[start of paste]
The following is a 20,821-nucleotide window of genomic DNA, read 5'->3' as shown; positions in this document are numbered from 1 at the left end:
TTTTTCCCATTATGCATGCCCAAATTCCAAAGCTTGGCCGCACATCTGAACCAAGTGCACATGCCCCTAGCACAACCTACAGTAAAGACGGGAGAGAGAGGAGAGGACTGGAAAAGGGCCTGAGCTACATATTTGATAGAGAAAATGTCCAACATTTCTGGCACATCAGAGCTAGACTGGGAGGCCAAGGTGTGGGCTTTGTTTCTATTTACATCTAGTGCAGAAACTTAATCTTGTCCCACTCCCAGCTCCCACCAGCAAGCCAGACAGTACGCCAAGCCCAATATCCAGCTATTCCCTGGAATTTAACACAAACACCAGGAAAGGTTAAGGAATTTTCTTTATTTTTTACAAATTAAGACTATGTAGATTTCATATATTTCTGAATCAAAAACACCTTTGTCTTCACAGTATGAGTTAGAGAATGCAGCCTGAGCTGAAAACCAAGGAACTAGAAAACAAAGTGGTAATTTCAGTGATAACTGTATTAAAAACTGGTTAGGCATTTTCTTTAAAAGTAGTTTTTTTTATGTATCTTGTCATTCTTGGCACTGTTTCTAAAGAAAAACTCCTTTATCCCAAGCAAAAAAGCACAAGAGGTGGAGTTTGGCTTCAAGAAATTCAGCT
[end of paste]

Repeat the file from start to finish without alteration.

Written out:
The following is a 20,821-nucleotide window of genomic DNA, read 5'->3' as shown; positions in this document are numbered from 1 at the left end:
TTTTTCCCATTATGCATGCCCAAATTCCAAAGCTTGGCCGCACATCTGAACCAAGTGCACATGCCCCTAGCACAACCTACAGTAAAGACGGGAGAGAGAGGAGAGGACTGGAAAAGGGCCTGAGCTACATATTTGATAGAGAAAATGTCCAACATTTCTGGCACATCAGAGCTAGACTGGGAGGCCAAGGTGTGGGCTTTGTTTCTATTTACATCTAGTGCAGAAACTTAATCTTGTCCCACTCCCAGCTCCCACCAGCAAGCCAGACAGTACGCCAAGCCCAATATCCAGCTATTCCCTGGAATTTAACACAAACACCAGGAAAGGTTAAGGAATTTTCTTTATTTTTTACAAATTAAGACTATGTAGATTTCATATATTTCTGAATCAAAAACACCTTTGTCTTCACAGTATGAGTTAGAGAATGCAGCCTGAGCTGAAAACCAAGGAACTAGAAAACAAAGTGGTAATTTCAGTGATAACTGTATTAAAAACTGGTTAGGCATTTTCTTTAAAAGTAGTTTTTTTTATGTATCTTGTCATTCTTGGCACTGTTTCTAAAGAAAAACTCCTTTATCCCAAGCAAAAAAGCACAAGAGGTGGAGTTTGGCTTCAAGAAATTCAGCT